The questions that lead to even more questions. Remember when we first saw the polar bears and thought “huh? Where did they come from” well they told us. When we first saw John Locke uncover the hatch. Well, they showed us. The four toed statue. The Black Rock. They got around to those. When we first saw Jacob (maybe) in the cabin. Well, yes, they are slowly telling us about that too. Even Carlton Cuse admitted in an interview that at one point they were marking time while they negotiated an end date with ABC and Disney. Some of the season 3 episodes were filler of a kind. But even those episodes revealed something significant.

Every new revelation brought us deftly into a greater understanding of the island and its mysteries. The writers always needed another layer to peel away or we would have had no interest in following along to season 6.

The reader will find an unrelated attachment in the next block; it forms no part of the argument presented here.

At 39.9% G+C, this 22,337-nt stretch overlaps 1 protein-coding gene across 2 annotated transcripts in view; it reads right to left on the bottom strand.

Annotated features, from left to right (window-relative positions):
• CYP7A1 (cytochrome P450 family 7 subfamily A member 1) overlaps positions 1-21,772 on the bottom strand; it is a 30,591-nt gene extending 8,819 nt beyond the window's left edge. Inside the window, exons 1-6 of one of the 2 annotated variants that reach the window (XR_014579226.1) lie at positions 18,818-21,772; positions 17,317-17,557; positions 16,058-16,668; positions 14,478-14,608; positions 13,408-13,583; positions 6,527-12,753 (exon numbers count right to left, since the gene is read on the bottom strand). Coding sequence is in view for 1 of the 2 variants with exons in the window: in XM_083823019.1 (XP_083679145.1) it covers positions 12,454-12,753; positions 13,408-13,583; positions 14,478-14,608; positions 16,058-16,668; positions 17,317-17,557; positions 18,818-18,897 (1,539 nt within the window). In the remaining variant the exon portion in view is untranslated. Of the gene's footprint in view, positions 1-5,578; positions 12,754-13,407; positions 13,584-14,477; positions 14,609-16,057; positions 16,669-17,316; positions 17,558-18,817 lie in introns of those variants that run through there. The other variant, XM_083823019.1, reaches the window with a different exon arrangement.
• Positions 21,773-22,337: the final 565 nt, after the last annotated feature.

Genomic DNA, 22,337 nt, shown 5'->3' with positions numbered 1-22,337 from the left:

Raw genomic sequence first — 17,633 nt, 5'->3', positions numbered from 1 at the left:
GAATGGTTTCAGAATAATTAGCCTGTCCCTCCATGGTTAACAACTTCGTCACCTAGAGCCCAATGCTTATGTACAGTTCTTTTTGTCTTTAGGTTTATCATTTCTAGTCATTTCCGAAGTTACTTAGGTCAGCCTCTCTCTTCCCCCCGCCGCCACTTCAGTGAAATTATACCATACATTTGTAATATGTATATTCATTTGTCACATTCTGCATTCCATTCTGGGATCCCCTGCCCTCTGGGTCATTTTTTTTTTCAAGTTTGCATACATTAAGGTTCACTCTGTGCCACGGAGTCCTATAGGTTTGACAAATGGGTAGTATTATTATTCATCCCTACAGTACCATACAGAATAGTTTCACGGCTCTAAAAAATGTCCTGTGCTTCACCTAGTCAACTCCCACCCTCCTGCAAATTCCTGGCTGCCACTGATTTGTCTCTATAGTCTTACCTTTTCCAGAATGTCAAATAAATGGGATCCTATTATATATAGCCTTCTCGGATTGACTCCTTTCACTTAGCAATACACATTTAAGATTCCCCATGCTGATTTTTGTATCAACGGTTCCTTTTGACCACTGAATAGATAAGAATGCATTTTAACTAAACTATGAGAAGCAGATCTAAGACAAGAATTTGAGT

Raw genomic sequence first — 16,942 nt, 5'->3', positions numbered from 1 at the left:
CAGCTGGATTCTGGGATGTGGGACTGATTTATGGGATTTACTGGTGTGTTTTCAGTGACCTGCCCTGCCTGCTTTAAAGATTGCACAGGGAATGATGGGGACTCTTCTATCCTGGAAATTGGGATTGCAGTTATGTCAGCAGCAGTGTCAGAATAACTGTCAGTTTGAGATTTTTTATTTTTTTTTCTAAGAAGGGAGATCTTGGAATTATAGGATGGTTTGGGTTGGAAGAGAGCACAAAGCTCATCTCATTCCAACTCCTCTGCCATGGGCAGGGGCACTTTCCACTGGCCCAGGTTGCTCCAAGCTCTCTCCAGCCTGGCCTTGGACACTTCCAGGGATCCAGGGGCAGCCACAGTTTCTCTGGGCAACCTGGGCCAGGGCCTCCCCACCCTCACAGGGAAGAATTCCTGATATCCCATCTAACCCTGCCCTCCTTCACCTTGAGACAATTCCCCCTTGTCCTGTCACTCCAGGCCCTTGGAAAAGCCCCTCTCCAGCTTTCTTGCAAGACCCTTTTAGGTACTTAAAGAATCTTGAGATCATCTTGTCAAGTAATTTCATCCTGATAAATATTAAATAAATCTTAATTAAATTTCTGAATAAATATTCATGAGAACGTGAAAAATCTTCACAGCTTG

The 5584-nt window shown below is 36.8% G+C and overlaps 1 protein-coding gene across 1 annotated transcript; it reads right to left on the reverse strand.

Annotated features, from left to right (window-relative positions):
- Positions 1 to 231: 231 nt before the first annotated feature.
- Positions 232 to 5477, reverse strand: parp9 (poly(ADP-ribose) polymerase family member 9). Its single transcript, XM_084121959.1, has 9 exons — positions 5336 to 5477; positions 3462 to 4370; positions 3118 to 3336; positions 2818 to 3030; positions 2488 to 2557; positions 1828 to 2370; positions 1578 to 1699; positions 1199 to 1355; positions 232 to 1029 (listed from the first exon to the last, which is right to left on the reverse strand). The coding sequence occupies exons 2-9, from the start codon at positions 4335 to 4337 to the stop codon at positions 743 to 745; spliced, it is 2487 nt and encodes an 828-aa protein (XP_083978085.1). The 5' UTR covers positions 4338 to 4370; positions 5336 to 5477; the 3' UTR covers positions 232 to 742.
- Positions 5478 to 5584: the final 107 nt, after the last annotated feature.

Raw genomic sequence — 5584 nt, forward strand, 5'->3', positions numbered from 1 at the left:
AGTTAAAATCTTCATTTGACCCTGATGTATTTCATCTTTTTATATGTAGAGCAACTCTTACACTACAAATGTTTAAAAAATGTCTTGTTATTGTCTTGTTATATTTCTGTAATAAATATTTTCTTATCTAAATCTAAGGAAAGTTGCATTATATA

In french we call Lost a “feuilleton”. In english it is a serial. A story that evolves and deepens with each episode or installment. It is full of surprises and twists and turns.

The great thing about this narrative structure is that the writers maintained it all through three seasons with very little variation and then pull what in french we call “Un coup de Théatre” a sudden shift that is so spectacular it changes your whole perception of what you are seeing. In live theater people will suddenly burst into spontaneous applause or a standing ovation and the play will just stop until the audience has finished showing its appreciation. this was the “We have to go back Kate” scene that closes season 3. then they did something new in season 5 with the time skipping and the 2004-2007, 1974-1977 structure. Then again at the begining of season 6 with the Flash Sideways.